[Highlights from the week’s juvenile justice and justice related articles, reports, videos and more that are worth your time.]  
via NY Times: ‘Who is Poor?’
There are three ways of defining poverty. This op-ed piece explores all three while positing that “the lack of definition in our definition of poverty is part of the problem; it helps to answer the question of how the richest country in the history of the world could have so many people living in a state of deprivation.”
Read the op-ed HERE

 
via Youthprise: ‘JDAI Black History Month Video’ 

 
 via Juvenile Justice Information Exchange: ‘A House of Art Offering Inner-City Youth A Way Out’

Miguel Rodriguez, director of the Graffiti Zone, sitting outside the program’s home. Photo by Samantha Caiola, courtesy of JJIE.org
Miguel Rodriguez, director of the Graffiti Zone, sitting outside the program’s home. Photo by Samantha Caiola, courtesy of JJIE.org

Samantha Caiola introduces us to Graffiti Zone, a Chicago non-profit providing young people with the space and guidance to produce legal graffiti, sound mixing and slam poetry. Run by a 20-year-old Chicago native, Graffiti Zone aims to keep youth away from street gangs while beautifying the city.

Read the article HERE

via the Crime Report: ‘Chasing Gidgeon’
Yesterday was the 50th anniversary of a Supreme Court ruling, Gideon vs. Wainwright, that every American was constitutionally entitled to a lawyer in a criminal trial, regardless of his or her ability to pay. Nevertheless, every year thousands of poor Americans are denied that right through underfunded systems and questionable practices. The Crime Report interviews Karen Houppert, a Baltimore journalist whose new book ‘Chasing Gideon’ explores the way justice is delivered and denied to the poor.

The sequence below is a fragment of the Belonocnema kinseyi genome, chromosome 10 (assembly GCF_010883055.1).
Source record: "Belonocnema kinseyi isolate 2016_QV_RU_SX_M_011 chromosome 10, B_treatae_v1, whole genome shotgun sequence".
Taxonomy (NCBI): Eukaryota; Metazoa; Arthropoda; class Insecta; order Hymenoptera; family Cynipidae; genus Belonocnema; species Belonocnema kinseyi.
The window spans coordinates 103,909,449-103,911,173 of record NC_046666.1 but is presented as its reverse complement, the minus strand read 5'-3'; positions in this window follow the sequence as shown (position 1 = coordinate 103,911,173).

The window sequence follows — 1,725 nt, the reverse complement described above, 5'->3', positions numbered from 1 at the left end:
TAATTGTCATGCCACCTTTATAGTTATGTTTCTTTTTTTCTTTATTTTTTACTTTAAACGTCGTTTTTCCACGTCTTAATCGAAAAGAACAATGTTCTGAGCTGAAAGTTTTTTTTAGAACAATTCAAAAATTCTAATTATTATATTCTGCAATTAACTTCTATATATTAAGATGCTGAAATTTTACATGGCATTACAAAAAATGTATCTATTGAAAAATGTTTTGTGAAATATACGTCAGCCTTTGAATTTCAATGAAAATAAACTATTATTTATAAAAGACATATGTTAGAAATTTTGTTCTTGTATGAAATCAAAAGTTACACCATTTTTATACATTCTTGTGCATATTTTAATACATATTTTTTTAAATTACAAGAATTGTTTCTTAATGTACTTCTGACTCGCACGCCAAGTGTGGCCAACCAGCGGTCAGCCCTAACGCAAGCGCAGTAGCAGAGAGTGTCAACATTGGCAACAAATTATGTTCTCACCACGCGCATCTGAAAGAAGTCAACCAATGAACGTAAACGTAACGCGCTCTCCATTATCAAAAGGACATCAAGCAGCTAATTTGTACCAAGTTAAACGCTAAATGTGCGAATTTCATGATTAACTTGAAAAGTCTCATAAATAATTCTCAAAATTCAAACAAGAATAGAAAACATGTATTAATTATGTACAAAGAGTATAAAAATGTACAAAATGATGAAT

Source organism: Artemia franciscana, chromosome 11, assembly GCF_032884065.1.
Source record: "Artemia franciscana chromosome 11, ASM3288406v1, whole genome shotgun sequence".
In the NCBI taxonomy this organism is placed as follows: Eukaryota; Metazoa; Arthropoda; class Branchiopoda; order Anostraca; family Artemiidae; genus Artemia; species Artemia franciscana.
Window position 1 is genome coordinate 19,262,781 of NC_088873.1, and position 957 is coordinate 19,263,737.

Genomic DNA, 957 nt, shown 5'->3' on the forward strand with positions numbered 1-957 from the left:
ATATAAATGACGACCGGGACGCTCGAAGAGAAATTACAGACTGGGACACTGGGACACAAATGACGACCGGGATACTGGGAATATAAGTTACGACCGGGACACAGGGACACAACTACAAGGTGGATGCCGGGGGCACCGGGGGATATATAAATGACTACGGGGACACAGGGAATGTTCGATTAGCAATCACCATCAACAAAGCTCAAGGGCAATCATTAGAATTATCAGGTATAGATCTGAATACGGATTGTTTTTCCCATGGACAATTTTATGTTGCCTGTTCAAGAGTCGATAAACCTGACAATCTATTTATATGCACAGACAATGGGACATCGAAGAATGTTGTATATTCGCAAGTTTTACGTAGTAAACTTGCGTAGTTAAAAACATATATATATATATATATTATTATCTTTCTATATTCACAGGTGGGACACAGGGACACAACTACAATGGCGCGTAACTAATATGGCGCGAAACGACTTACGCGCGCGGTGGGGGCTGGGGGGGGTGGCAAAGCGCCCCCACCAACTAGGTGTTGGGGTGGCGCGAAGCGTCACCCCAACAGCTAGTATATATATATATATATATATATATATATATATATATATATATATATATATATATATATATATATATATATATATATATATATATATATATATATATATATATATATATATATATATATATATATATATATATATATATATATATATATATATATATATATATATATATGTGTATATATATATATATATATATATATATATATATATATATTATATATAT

Read the interview HERE
Buy Chasing Gideon HERE

 
Film to watch out for: ’12 O’Clock Boys’ 

Making its worldwide premier last week at South by South West in Austin, Texas, ’12 O’Clock Boys’ is a new documentary film which follows a group of young men who ride dirt bikes on the streets of Baltimore. This past time is dangerous to both the riders and pedestrians, and thus the police have made significant efforts to catch and confiscate the bikes of these riders. A review of the movie on JJIE sums up the chain of events as follows: “The result is an escalation of conflict — the bikers taunt the police, the police respond with shows of force, the bikers become more defiant, the police crack down even harder, and on and on with no indication that either side is ready to compromise or even negotiate with the other.” Nathan Lofty, the movie’s filmmaker didn’t intend for the movie to be political but rather to take an inside look at a subculture that is attracting young boys and men in Baltimore. Maybe a little bit of both?

Watch the trailer below and at the website here as well as find a screening near you

 
 

[The Short List is published on Tuesday mornings and features highlights from the week’s juvenile justice and justice related articles, reports, videos and more that are worth your time.]
 

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